They’re slinging mud about the NRA while investing in Smith and Wesson and Sturm, Ruger.
By Betsy Woodruff
As a chorus rises from the left in favor of the president’s push for tighter regulations on gun ownership, the requisite political demonization is under way. To that end, some gun-control advocates have pointed out that the firearms industry contributes to the NRA. It’s noteworthy, though, that many members of Congress who favor gun control are also benefactors of said industry. As data from the Center for Responsive Politics show, many leading Democrats get financial gain from gun companies.
Smith and Wesson is the top U.S. manufacturer of revolvers; Sturm, Ruger, and Co., of pistols and rifles. Gun sales are a lucrative business; Yahoo News reports that the industry has a $32 billion economic impact nationwide, up from $19 billion in 2008. That draws investors, including some prominent Democrats.
One example that involves a number of Washingtonians is the financial firm TIAA-CREF, which provides retirement services for the public and nonprofit sectors and manages the accounts of a number of leading Democrats. According to disclosure forms published by the Center for Responsive Politics, Senator Elizabeth Warren (D., Mass.) has money in a TIAA-CREF fund that invests in both gun companies. TIAA-CREF has come under fire (word choice, I know) for investing in both Smith and Wesson and Sturm, Ruger. At the left-leaning website Change.org, a petition with almost 2,000 signatures calls for divestment from the gun companies, and a spokesman for TIAA-CREF declined to comment when Inside Higher Ed asked about the request.
After winning her race, Warren wrote an op-ed for the Bay State Banner on her plans to support the reinstatement of the assault-weapons ban, concluding, “We owe this to all our children.” It’s doubtful whether the companies that help fund Warren’s comfortable retirement account see it the same way.
Rahm Emanuel also appears to have profited from the gun industry. According to his latest available disclosure forms, for calendar year 2009, when he was White House chief of staff, he had up to $15,000 in the JP Morgan Market Expansion Index Fund. That fund is currently a major shareholder in Sturm, Ruger. The Chicago Tribune reported last week that Emanuel has asked Chicago’s city pension funds to examine whether they have investments in assault-weapons companies and, if they do, to divest. He also said he would “lead a charge of mayors across the country urging them to do the same.” When it comes to his own investments, though, it’s clear he may not always have acted according to the same priorities.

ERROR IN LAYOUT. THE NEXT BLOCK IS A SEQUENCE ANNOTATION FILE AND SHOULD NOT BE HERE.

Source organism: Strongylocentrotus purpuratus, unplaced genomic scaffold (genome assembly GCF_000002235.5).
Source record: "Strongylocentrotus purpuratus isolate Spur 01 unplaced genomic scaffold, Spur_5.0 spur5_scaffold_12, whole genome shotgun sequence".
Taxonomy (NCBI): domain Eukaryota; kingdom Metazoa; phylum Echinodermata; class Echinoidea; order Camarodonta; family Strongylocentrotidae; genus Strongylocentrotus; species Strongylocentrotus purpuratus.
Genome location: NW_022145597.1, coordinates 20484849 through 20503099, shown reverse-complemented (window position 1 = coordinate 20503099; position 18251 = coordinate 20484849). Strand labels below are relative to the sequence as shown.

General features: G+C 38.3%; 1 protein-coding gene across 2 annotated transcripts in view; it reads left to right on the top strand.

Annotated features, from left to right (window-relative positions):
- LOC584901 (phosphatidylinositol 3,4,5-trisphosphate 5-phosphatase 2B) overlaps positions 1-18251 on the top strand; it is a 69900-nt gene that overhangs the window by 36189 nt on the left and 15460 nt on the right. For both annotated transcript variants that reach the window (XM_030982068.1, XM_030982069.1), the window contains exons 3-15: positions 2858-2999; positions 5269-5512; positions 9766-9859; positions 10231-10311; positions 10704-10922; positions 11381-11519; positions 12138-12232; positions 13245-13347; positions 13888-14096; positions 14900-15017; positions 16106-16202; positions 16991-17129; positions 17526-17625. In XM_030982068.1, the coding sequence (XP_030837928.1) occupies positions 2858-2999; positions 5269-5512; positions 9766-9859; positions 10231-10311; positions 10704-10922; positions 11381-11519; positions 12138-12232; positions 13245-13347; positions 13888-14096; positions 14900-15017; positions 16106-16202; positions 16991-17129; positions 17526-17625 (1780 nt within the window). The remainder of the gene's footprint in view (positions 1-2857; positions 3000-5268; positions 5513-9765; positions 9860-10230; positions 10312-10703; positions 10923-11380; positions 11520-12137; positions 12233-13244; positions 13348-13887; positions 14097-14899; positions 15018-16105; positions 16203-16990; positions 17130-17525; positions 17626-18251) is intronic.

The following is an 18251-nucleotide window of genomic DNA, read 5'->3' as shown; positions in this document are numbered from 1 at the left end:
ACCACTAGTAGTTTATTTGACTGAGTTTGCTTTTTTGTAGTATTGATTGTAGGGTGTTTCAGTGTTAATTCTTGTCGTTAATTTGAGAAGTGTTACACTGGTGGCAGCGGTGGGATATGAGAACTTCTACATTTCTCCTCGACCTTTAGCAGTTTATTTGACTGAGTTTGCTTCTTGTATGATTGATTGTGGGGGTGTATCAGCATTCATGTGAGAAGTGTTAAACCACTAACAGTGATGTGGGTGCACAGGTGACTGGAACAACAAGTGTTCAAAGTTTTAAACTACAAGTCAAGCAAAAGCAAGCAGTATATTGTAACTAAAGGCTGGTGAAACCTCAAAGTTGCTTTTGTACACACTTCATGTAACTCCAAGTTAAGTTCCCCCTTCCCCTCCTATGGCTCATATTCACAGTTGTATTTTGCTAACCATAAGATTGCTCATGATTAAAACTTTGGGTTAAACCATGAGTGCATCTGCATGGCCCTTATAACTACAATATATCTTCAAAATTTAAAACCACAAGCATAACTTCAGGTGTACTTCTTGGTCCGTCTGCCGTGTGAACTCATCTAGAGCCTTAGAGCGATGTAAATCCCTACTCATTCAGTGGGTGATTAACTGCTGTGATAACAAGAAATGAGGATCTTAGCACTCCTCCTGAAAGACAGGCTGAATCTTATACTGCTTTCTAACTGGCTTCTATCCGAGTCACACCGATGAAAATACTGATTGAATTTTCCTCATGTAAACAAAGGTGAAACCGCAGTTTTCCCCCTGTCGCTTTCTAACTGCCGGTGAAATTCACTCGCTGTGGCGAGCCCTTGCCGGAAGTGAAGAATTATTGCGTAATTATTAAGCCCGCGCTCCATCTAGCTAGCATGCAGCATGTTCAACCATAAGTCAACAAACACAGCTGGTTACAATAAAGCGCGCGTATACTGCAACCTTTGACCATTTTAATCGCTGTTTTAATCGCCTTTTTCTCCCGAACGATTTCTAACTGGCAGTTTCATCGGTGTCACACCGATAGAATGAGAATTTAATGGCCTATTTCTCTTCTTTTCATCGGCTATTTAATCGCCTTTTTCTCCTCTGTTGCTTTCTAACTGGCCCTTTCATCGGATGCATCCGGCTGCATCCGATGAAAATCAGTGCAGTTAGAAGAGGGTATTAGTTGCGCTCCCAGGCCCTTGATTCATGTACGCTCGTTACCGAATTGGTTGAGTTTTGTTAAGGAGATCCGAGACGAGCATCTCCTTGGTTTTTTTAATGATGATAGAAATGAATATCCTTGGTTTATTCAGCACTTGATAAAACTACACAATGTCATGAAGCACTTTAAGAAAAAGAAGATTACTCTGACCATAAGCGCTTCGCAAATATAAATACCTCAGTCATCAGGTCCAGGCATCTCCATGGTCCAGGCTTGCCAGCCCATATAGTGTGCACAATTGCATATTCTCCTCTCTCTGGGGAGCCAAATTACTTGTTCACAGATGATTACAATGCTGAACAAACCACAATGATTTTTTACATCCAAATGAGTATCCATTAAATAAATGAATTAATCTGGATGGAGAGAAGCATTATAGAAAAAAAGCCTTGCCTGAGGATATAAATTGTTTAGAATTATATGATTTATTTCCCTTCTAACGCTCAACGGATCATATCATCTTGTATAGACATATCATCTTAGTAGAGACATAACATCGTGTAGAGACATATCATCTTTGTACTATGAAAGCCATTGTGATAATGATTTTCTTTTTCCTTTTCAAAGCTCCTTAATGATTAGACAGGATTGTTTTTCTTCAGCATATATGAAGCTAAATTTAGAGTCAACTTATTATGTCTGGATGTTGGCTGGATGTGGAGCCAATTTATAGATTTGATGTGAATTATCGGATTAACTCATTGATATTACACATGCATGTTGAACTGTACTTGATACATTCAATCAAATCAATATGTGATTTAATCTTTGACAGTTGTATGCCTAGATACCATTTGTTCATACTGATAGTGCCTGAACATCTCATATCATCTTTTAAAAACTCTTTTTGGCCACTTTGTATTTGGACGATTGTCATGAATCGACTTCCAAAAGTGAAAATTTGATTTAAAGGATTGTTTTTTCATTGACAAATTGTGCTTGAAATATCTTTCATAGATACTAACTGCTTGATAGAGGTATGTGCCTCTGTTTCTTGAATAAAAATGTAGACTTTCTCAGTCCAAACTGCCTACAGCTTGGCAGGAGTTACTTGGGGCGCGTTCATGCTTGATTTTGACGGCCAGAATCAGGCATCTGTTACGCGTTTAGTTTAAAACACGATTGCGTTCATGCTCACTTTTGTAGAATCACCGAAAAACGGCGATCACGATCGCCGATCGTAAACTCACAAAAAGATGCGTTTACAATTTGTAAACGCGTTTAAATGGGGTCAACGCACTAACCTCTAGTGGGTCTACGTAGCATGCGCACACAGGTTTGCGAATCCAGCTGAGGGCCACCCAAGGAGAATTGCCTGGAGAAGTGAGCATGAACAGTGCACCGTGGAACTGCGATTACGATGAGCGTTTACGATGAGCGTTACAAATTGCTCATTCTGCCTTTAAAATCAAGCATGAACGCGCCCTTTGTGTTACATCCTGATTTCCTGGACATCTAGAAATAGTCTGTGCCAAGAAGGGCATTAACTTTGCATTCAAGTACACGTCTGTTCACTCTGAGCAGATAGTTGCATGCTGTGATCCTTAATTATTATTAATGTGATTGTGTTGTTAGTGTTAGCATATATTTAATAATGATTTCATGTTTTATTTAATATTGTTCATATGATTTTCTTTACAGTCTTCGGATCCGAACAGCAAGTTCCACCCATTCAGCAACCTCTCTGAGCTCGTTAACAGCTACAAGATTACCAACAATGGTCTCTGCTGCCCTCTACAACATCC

Senator Chris Coons (D., Del.), awarded an F by the NRA, has more than $30,000 in the Oppenheimer Main Street Small- and Mid-Cap Fund. That fund is a major shareholder in Smith and Wesson.
Senator Amy Klobuchar (D., Minn.) also supports reinstatement of the assault-weapons ban. Klobuchar’s connection to the gun industry is through her husband, John Bessler, who has up to $50,000 in a Vanguard Small Cap Growth Index fund, which holds 1.15 percent of Sturm, Ruger’s total shares, making it the fund with the eighth-largest share in the company, according to Morningstar.com. Vanguard Group is a major investor in the American gun industry; it’s Smith and Wesson’s top shareholder, controlling 6.39 percent of its shares, and it’s also the third-largest holder of Sturm, Ruger, with 7.03 percent of shares.
Senator Claire McCaskill (D., Mo.) has up to $100,000 in the iShares Russell 2000 Growth Index, the 14th-largest shareholder of Sturm, Ruger.
Senator Tom Harkin (D., Iowa), who also gets an F from the NRA, has up to $100,000 in the iShares S&P SmallCap 600 Growth Index, the 16th-largest shareholder of Sturm, Ruger.
— Betsy Woodruff is a William F. Buckley Fellow at the National Review Institute.